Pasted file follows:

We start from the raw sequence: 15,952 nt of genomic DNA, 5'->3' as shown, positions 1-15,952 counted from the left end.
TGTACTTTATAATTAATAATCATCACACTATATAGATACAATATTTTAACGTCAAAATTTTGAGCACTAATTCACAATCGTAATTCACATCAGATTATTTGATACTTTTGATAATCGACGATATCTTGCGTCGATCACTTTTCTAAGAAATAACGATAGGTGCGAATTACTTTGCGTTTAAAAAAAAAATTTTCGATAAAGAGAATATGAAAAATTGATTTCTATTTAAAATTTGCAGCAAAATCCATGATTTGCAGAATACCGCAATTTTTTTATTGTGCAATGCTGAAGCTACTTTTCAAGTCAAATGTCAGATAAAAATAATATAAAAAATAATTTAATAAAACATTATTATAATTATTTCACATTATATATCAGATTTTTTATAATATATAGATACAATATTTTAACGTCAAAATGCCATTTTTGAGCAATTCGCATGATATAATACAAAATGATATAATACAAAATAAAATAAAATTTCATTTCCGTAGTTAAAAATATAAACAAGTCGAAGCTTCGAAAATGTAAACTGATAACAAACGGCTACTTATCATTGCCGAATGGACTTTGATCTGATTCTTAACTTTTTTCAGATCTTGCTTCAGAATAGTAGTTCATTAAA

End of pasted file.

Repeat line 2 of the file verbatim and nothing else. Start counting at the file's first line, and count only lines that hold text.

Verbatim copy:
TGTACTTTATAATTAATAATCATCACACTATATAGATACAATATTTTAACGTCAAAATTTTGAGCACTAATTCACAATCGTAATTCACATCAGATTATTTGATACTTTTGATAATCGACGATATCTTGCGTCGATCACTTTTCTAAGAAATAACGATAGGTGCGAATTACTTTGCGTTTAAAAAAAAAATTTTCGATAAAGAGAATATGAAAAATTGATTTCTATTTAAAATTTGCAGCAAAATCCATGATTTGCAGAATACCGCAATTTTTTTATTGTGCAATGCTGAAGCTACTTTTCAAGTCAAATGTCAGATAAAAATAATATAAAAAATAATTTAATAAAACATTATTATAATTATTTCACATTATATATCAGATTTTTTATAATATATAGATACAATATTTTAACGTCAAAATGCCATTTTTGAGCAATTCGCATGATATAATACAAAATGATATAATACAAAATAAAATAAAATTTCATTTCCGTAGTTAAAAATATAAACAAGTCGAAGCTTCGAAAATGTAAACTGATAACAAACGGCTACTTATCATTGCCGAATGGACTTTGATCTGATTCTTAACTTTTTTCAGATCTTGCTTCAGAATAGTAGTTCATTAAA